THE WANING of the coronavirus pandemic will cool down the housing markets in the Nordics, predicts Danske Bank.
House prices have climbed rapidly across the region in the past year as people have looked for abodes with more space for remote work, study and free-time activities – by as much as 18 per cent in Denmark and Sweden, 11 per cent in Norway, and almost five per cent in Finland.
“People have looked for more spacious houses while the supply has been lower by coincidence. We expect the opening of societies to push household consumption from housing to other areas, which will slow down the increase in prices,” Las Olsen, the chief economist at Danske Bank, commented on Friday.
Authorities across the Nordics are also expected to tighten regulation on housing markets. The Finnish government is planning on capping total household debt at 450 or 500 per cent of gross annual, a measure that appears to have had an impact on house prices in Norway, according to Pasi Kuoppamäki, the chief economist at Danske Bank Finland.
“Although banks have a flexibility reserve of ten per cent on new loans, regulation appears to have slowed down price increases in Norway. The debt ceiling appears to have had an impact especially in areas where prices have risen rapidly, like Oslo,” he said.
The debt ceiling could have a similar impact in Finland, viewed Jussi Pajala, the chief executive of Nordea Mortgage Bank.
“There has been discussion that the debt ceiling could limit the development of house prices, but it’s not out of the question that it could bring about an opposite trend, a declining market. That wouldn’t have good consequences,” he was quoted as saying in a news conference on Friday by Helsingin Sanomat.
Pajala also estimated that the ceiling could inhibit labour mobility and undermine the possibilities of younger generations to accumulate wealth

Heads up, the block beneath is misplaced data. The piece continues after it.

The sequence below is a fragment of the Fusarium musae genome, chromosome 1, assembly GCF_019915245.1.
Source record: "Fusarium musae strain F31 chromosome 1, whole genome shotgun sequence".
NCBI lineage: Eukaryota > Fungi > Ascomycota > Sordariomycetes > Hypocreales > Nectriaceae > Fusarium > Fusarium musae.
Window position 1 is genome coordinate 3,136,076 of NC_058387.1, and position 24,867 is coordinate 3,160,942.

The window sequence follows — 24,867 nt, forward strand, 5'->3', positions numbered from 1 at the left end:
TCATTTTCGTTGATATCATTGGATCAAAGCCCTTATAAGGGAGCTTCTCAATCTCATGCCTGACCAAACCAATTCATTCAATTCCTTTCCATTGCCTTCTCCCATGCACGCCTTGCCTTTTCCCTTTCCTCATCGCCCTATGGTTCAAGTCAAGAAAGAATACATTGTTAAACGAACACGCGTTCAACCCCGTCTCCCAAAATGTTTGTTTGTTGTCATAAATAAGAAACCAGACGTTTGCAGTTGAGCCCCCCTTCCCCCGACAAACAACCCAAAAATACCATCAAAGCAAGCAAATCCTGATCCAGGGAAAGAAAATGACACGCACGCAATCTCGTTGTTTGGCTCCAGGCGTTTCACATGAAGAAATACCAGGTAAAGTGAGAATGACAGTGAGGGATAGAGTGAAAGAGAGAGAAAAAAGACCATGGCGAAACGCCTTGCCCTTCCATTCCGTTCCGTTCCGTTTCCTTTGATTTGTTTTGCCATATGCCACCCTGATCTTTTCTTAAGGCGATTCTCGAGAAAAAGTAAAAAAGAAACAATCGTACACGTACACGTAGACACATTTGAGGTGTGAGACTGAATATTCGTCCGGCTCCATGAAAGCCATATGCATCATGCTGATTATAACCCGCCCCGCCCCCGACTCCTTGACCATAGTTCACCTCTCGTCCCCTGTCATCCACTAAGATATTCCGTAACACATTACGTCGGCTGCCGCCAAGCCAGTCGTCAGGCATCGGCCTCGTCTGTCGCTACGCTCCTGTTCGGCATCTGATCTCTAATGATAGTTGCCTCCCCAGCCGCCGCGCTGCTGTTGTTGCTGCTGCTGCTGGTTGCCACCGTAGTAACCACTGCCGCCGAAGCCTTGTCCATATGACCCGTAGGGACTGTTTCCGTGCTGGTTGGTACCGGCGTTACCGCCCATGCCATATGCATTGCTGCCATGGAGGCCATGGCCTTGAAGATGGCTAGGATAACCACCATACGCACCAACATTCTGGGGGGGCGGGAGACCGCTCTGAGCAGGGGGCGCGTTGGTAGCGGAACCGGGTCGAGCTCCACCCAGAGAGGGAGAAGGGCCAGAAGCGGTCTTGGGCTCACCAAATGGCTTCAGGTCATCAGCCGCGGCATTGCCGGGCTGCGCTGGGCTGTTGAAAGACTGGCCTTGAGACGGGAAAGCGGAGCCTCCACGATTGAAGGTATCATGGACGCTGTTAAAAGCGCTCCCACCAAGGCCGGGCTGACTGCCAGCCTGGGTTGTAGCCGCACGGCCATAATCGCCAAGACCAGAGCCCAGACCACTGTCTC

Nordea on Friday published its latest forecast for the Finnish housing market, viewing that sustained demand in the market will create pressure for additional price increases in the second half of the year. The number of market transactions has increased significantly since last spring, currently nearing 7,000 per month compared to 5,000–5,500 before the pandemic.
“The number of sales is unusually high,” confirmed Juho Kostiainen, an economist at Nordea. “Sales have previously been strong in the capital region and other growth centres, but now they’re good also in other parts of Finland.”
Data from Statistics Finland indeed suggests that the demand will remain high. Its consumer confidence index for last month revealed that nearly 17 per cent of consumers are considering buying a house in the next year.
The demand has been directed especially at single-family homes. The consequent price increases have been substantial, at roughly 15 per cent, in Hyvinkää, Järvenpää, Kerava and Nurmijärvi.
“The rise in single-family house prices is a new phenomenon as those prices had been stable for the last 10 years,” noted Kostiainen. “People are looking for space a bit further away from growth centres. It doesn’t mean that growth centres are losing traction, but simply that the migration flows will spread over wider areas around the centres.”
Aleksi Teivainen – HT